Gwanghwamun Square.  This 555 m-long, 34 m-wide square is in front of Gwanghwamun, the main gate of Gyeongbokgung Palace.  Statues of Admiral Yi Sunshin and King Sejong, two of the most respected historical figures in Korea, are situated in Gwanghwamun square.

Stand at the very bottom of the Square (at Sejong-daero junction) and admire the scenery towards the Palace and the mountains.

Gwanghwamun Square

Gwanghwamun Square

Nature and urban landscapes around Gwanghwamun Square.

Nature and urban landscapes around Gwanghwamun Square.

Unhyeongung Royal Residence

Unhyeongung Royal Residence.

Unhyeongung Royal Residence.

Damaged during the Japanese colonial period and the Korean War, the Unhyeongung Royal Residence seen today is a much smaller version of the majestic structure that it used to be.

Admission is free of charge.

☞ Directions: Anguk Station (Subway Line 3), Exit 4. 

Unhyeongung Palace is the smallest of all palaces in the center of Seoul. It is located near the Jongno Police station and the Japanese Cultural Center.  This is the house where Emperor Gojong, the 26th king of Joseon, lived before he acceded to the throne.  Under order of Queen Mother Jo, Unhyeongung was renovated into a grand, palace-like house with four gates.

It was owned by Regent Heungseon Yi Ha-Eung, the father of Gojong.  While staying at this house, Regent Heungseon ruled over the country for about 10 years, after taking control of state affairs in place of his son.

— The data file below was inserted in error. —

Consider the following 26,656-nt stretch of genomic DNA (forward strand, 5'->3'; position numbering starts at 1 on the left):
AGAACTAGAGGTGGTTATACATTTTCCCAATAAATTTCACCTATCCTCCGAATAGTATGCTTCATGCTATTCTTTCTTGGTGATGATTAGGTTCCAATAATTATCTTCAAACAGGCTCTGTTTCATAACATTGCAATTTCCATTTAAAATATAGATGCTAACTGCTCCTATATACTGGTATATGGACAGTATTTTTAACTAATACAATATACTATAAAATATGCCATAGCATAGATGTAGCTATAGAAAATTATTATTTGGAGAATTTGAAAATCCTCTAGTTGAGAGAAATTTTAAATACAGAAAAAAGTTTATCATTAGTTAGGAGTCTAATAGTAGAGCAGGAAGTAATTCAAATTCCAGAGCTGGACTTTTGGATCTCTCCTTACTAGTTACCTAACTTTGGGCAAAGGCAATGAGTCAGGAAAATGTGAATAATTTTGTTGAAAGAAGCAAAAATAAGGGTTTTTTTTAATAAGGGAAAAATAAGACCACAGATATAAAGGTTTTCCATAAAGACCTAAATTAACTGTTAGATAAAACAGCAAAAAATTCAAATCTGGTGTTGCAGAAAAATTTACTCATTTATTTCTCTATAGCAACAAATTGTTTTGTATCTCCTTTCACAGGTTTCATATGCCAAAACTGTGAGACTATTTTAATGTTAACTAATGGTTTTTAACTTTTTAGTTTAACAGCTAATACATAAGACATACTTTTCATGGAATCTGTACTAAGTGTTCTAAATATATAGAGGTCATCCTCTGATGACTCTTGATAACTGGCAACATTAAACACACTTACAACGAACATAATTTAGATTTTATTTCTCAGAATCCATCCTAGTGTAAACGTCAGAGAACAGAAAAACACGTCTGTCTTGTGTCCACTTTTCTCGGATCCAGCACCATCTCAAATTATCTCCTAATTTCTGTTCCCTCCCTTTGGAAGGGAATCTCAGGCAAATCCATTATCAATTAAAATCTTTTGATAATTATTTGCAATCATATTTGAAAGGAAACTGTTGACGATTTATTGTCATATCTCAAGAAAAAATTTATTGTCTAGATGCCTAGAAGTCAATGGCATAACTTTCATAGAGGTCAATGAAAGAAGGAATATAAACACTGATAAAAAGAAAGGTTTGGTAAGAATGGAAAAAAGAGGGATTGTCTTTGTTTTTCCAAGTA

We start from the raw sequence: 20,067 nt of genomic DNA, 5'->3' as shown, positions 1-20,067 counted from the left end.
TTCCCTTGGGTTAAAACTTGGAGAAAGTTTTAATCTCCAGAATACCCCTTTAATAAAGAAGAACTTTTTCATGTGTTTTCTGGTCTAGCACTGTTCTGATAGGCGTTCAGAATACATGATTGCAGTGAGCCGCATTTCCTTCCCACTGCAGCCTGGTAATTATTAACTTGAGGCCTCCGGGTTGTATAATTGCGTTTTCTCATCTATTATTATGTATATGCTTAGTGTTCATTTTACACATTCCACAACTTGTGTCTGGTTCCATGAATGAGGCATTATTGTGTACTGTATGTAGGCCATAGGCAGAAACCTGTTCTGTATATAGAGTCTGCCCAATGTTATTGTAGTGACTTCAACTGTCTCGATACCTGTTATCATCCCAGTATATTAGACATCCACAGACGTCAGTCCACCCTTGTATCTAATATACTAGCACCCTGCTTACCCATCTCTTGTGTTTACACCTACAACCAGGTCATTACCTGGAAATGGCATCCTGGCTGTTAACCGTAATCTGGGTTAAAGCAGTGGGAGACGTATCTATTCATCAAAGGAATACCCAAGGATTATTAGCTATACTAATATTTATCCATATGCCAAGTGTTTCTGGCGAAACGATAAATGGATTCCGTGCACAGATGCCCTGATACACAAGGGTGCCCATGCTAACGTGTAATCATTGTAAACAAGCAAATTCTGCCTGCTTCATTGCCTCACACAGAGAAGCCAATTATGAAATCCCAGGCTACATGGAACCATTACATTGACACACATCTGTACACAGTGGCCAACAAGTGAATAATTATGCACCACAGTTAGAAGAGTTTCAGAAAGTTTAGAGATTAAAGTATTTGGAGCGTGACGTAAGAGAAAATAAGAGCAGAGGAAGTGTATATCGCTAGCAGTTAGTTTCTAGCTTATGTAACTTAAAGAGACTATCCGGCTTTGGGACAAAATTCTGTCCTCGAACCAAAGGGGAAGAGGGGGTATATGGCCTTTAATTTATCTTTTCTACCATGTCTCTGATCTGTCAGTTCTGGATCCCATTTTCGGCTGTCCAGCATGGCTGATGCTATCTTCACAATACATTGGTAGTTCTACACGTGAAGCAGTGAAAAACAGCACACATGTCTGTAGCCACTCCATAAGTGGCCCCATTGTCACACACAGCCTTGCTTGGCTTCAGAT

Unhyeongung Royal Residence

Unhyeongung Royal Residence

Changdeokgunng Palace

The entrance in the courtyard of the Throne Hall (Injeongmun)

Changdeokgung (literally, "Prospering Virtue Palace"), is set within a large park in Jongno-gu.

It is one of the "Five Grand Palaces" built by the kings of the Joseon Dynasty (1392–1897).  As it is located east of Gyeongbok Palace, Changdeokgung—along with Changgyeonggung—is also referred to as the "East Palace".

The entrance in the courtyard of the Throne Hall (Injeongmun)

Changdeokgung was the most favored palace of many Joseon princes and retained many elements dating from the Three Kingdoms of Korea period that were not incorporated in the more contemporary Gyeongbokgung. One such element is the fact that the buildings of Changdeokgung blend with the natural topography of the site instead of imposing themselves upon it. 

Injeongjeon: Throne Hall.

Injeongjeon: Throne Hall.
Huijeongdang: King's Residence.

Huijeongdang: King's Residence.

It, like the other Five Grand Palaces in Seoul, was heavily damaged during the Japanese occupation of Korea (1910–1945).

Currently, only about 30% of the pre-Japanese structures of the East Palace Complex (Changdeokgung together with Changgyeonggung) survive.


Admission is 3,000 (free of charge for seniors).

 ☞ Directions: Anguk Station (Subway Line 3), Exits 2,3. 

 eng.cdg.go.kr/

Seongjeonggak:  Crown Prince's Study.

Changgyeonggung palace

Main Palace gate, Honghwamun Gate.

Main Palace gate, Honghwamun Gate.

During the Japanese colonial period, the Japanese built a zoo, botanical gardens, and museum on the site. After independence in 1945 and the turmoil and destruction of the 1950-53 Korean War, the zoo was restocked through donations of wealthy Korean and gifts from foreign zoos. In 1983 the zoo and botanical garden were relocated to what is known today as Seoul Land

The king's throne, in Myeongjeong-jeon Hall.

The king's throne, in Myeongjeong-jeon Hall.

The houses face southwards, but Myeongjeongjeon faces the east. Because the ancestral shrine of the royal family is located in the South, the gate couldn't face the south as the Confucian custom.

There are stones with the status of the officials carved on the yard. Behind Myeongjeongjeon on the upper left side is Sungmundang. This building utilizes the slope of the mountain.